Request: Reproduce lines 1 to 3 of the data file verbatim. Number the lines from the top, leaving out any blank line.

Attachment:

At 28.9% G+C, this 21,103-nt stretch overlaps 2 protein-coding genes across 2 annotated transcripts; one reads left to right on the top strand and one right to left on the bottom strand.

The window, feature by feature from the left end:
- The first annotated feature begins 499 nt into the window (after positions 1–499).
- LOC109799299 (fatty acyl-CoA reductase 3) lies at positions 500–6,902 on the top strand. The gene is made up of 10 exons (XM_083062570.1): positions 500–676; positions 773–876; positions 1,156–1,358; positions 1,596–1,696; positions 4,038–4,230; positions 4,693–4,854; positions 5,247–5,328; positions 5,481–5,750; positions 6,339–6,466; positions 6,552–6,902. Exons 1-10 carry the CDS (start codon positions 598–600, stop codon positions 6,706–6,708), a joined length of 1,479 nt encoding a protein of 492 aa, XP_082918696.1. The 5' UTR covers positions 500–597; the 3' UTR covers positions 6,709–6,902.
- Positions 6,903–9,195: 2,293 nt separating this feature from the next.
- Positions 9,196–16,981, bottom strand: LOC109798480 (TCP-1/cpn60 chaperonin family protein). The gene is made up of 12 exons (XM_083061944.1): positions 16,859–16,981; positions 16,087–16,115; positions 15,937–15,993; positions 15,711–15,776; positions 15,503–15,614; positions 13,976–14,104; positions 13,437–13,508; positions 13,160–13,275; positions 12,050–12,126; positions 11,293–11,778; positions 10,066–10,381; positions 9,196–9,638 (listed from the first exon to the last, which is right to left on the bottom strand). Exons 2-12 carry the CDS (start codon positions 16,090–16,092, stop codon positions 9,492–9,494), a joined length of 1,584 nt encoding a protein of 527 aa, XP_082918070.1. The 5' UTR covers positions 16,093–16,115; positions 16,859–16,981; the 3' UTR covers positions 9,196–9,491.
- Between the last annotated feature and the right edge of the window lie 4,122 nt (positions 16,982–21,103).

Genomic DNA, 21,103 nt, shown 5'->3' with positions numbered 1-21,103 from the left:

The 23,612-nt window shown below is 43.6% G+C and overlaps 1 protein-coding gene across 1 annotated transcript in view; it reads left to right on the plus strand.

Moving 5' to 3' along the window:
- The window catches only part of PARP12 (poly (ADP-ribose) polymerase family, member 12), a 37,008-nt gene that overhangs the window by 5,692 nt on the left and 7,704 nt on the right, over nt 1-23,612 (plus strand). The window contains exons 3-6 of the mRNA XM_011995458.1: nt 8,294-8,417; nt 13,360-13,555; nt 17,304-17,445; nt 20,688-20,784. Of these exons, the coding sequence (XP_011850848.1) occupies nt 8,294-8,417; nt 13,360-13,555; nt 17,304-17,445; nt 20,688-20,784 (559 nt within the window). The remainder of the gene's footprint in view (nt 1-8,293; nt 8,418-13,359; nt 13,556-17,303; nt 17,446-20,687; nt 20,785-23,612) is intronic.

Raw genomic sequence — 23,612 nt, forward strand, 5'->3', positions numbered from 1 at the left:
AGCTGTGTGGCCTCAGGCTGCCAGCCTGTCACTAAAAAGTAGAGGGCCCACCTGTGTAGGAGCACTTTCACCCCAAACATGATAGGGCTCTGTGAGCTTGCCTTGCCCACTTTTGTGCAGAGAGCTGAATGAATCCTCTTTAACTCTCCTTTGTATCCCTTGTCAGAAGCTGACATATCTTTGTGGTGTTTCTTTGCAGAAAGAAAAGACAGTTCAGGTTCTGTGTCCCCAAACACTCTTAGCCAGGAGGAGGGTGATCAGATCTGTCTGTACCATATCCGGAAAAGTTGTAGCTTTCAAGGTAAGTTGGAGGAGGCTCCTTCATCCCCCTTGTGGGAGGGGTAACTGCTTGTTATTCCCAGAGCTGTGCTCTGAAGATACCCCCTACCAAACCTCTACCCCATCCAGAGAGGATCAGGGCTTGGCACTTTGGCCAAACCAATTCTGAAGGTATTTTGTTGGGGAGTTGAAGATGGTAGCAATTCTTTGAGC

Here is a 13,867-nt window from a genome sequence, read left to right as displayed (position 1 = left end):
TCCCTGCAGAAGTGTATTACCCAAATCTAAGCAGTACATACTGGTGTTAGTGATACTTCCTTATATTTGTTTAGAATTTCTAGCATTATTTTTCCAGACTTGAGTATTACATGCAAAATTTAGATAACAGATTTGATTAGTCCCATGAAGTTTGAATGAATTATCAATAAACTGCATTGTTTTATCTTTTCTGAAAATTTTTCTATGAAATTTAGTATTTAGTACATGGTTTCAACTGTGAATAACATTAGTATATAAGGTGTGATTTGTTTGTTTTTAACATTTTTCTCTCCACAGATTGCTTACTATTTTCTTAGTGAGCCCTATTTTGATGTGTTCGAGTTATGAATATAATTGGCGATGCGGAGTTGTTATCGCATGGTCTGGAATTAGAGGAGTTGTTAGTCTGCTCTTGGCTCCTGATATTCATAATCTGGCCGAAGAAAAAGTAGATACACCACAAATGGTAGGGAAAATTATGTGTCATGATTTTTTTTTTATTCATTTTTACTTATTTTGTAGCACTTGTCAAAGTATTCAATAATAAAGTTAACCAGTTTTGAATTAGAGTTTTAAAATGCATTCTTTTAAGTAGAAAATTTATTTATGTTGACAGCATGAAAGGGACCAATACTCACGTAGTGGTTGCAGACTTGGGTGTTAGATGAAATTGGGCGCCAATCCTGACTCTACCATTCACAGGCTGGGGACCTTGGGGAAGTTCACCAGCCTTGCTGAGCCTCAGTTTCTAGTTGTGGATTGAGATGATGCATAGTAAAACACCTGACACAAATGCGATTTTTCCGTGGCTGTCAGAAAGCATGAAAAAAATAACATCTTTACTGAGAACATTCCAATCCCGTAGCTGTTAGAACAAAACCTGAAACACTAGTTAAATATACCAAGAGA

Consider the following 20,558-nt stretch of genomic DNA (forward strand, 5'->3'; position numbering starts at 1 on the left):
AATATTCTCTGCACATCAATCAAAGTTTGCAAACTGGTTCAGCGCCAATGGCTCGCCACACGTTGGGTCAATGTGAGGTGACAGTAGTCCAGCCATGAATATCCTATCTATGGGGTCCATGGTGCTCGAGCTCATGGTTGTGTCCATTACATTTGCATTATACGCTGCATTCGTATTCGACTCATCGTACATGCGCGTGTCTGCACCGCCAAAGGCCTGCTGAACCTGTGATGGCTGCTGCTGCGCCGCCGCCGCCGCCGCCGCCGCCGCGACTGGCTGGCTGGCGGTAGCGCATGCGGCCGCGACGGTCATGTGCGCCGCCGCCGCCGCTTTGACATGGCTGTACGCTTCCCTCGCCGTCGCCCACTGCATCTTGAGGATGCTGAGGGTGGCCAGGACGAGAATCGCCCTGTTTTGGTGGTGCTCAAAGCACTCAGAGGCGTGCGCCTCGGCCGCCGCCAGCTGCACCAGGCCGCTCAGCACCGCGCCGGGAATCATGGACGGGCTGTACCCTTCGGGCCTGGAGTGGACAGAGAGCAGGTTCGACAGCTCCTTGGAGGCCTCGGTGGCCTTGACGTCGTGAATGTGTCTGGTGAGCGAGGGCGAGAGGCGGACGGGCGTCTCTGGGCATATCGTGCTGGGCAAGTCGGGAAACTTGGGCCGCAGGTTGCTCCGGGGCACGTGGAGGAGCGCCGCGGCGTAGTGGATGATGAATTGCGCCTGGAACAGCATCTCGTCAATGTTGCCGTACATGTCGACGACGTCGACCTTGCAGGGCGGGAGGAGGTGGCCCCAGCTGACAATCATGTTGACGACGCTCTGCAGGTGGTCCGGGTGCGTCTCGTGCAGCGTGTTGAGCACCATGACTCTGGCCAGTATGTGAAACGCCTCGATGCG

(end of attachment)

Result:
At 28.9% G+C, this 21,103-nt stretch overlaps 2 protein-coding genes across 2 annotated transcripts; one reads left to right on the top strand and one right to left on the bottom strand.

The window, feature by feature from the left end:
- The first annotated feature begins 499 nt into the window (after positions 1–499).